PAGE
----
verb (used with object), muf·fled, muf·fling.
Definition for muffle (2 of 2)
Origin of muffle2
Examples from the Web for muffle
He pulled one out and slipped it over my head, zipping the mouth closed to muffle my voice.
Prague Fatale is authentic because Kerr can muffle the horror of this epoch in dramatic irony but he can also shout it out loud.Must Read Fiction: ‘Prague Fatale,’ ‘Derby Day’ and More|Malcolm Forbes, Hillary Kelly, Mythili Rao|May 9, 2012|DAILY BEAST
Police theorized that her killer used the blanket to muffle the sound of the gunshots.L.A. Policewoman on Trial for Murdering Her Ex’s Wife|Christine Pelisek|March 8, 2012|DAILY BEAST
From that spot, the canvas pulsates before your eyes, like a fabric reaching out to muffle you—like a primordial soup, bubbling.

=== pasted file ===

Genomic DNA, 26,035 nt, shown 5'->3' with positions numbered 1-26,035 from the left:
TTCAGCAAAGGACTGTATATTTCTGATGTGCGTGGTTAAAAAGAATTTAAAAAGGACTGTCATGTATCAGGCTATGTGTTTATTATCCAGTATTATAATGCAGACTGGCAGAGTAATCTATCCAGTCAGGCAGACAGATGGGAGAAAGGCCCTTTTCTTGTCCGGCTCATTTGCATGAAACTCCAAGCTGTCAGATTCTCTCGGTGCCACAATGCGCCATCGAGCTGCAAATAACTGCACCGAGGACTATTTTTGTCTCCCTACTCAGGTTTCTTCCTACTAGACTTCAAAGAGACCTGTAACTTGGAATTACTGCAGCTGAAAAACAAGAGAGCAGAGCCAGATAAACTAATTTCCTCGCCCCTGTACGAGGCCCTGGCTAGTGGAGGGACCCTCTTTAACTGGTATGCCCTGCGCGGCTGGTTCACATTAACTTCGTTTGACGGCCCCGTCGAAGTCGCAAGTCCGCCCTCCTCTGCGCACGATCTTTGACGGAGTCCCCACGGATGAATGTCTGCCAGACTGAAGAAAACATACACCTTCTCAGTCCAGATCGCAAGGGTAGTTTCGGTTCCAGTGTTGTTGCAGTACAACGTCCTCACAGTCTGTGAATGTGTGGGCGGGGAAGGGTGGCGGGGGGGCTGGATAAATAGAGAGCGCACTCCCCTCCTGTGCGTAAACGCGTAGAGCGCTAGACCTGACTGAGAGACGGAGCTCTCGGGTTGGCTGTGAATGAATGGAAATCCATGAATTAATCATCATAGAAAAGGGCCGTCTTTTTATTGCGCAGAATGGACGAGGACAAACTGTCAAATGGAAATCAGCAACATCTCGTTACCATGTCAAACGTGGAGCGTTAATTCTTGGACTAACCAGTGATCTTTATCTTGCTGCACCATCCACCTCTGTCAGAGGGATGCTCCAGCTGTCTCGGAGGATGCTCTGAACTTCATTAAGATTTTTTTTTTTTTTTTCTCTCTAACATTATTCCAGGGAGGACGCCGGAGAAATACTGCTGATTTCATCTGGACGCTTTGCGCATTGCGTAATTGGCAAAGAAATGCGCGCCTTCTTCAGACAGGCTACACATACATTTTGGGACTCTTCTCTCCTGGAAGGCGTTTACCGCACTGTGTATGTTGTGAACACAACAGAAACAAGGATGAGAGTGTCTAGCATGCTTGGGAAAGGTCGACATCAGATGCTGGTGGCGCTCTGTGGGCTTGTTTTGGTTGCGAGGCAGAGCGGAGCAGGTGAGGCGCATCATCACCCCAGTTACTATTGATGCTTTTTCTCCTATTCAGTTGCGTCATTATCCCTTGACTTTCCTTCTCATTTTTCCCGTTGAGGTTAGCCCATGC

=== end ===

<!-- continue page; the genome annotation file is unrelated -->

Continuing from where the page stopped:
Susan Batson, a Hollywood acting coach, says that actors don't explicitly say that their goal is to muffle their words.
Knock off the useless appendages to words which serve only to muffle simple sounds.Noah Webster|Horace E. Scudder
“Muffle up your heads in your ponchos, and push on for the love of life,” he exclaimed.Manco, the Peruvian Chief|W.H.G. Kingston
It is then strongly ignited in the muffle (or over the blowpipe) with the addition of a small lump of ammonic carbonate.
One plan is to allow the cupels to cool in the muffle itself, the mouth being closed with hot charcoal.
You've made me miss my stroke; but I'll not miss you, and I'll give it to you till you muffle that clapper of yours.Sons of the Soil|Honore de Balzac